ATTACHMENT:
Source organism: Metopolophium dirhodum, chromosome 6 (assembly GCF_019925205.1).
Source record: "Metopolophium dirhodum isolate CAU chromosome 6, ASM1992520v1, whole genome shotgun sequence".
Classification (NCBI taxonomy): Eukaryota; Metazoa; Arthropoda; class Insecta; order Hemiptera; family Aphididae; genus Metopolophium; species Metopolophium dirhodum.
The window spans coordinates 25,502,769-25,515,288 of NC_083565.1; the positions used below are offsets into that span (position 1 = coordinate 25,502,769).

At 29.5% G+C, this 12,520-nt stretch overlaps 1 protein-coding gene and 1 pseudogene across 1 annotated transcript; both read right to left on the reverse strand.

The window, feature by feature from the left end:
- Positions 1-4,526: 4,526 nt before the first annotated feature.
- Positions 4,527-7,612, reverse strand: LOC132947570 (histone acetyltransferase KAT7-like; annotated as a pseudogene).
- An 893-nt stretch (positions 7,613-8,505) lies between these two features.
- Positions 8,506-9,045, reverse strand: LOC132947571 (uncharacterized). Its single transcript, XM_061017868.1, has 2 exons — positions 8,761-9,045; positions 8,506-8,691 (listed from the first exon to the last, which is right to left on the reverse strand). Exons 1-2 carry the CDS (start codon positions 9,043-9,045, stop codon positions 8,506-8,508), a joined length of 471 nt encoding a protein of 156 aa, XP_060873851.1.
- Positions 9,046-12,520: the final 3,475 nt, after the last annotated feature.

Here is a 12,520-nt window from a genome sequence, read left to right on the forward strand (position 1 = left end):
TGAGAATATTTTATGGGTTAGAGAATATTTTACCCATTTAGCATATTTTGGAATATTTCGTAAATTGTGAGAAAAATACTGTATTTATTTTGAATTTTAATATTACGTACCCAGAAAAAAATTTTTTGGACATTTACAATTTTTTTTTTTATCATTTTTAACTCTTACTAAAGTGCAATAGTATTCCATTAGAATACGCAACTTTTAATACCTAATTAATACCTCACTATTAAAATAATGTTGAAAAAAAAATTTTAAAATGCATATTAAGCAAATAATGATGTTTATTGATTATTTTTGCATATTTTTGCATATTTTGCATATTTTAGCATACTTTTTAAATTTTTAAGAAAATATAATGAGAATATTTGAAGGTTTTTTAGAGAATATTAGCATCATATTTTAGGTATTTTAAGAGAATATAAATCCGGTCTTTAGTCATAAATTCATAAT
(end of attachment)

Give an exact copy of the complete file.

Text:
Source organism: Metopolophium dirhodum, chromosome 6 (assembly GCF_019925205.1).
Source record: "Metopolophium dirhodum isolate CAU chromosome 6, ASM1992520v1, whole genome shotgun sequence".
Classification (NCBI taxonomy): Eukaryota; Metazoa; Arthropoda; class Insecta; order Hemiptera; family Aphididae; genus Metopolophium; species Metopolophium dirhodum.
The window spans coordinates 25,502,769-25,515,288 of NC_083565.1; the positions used below are offsets into that span (position 1 = coordinate 25,502,769).

At 29.5% G+C, this 12,520-nt stretch overlaps 1 protein-coding gene and 1 pseudogene across 1 annotated transcript; both read right to left on the reverse strand.

The window, feature by feature from the left end:
- Positions 1-4,526: 4,526 nt before the first annotated feature.
- Positions 4,527-7,612, reverse strand: LOC132947570 (histone acetyltransferase KAT7-like; annotated as a pseudogene).
- An 893-nt stretch (positions 7,613-8,505) lies between these two features.
- Positions 8,506-9,045, reverse strand: LOC132947571 (uncharacterized). Its single transcript, XM_061017868.1, has 2 exons — positions 8,761-9,045; positions 8,506-8,691 (listed from the first exon to the last, which is right to left on the reverse strand). Exons 1-2 carry the CDS (start codon positions 9,043-9,045, stop codon positions 8,506-8,508), a joined length of 471 nt encoding a protein of 156 aa, XP_060873851.1.
- Positions 9,046-12,520: the final 3,475 nt, after the last annotated feature.

Here is a 12,520-nt window from a genome sequence, read left to right on the forward strand (position 1 = left end):
TGAGAATATTTTATGGGTTAGAGAATATTTTACCCATTTAGCATATTTTGGAATATTTCGTAAATTGTGAGAAAAATACTGTATTTATTTTGAATTTTAATATTACGTACCCAGAAAAAAATTTTTTGGACATTTACAATTTTTTTTTTTATCATTTTTAACTCTTACTAAAGTGCAATAGTATTCCATTAGAATACGCAACTTTTAATACCTAATTAATACCTCACTATTAAAATAATGTTGAAAAAAAAATTTTAAAATGCATATTAAGCAAATAATGATGTTTATTGATTATTTTTGCATATTTTTGCATATTTTGCATATTTTAGCATACTTTTTAAATTTTTAAGAAAATATAATGAGAATATTTGAAGGTTTTTTAGAGAATATTAGCATCATATTTTAGGTATTTTAAGAGAATATAAATCCGGTCTTTAGTCATAAATTCATAAT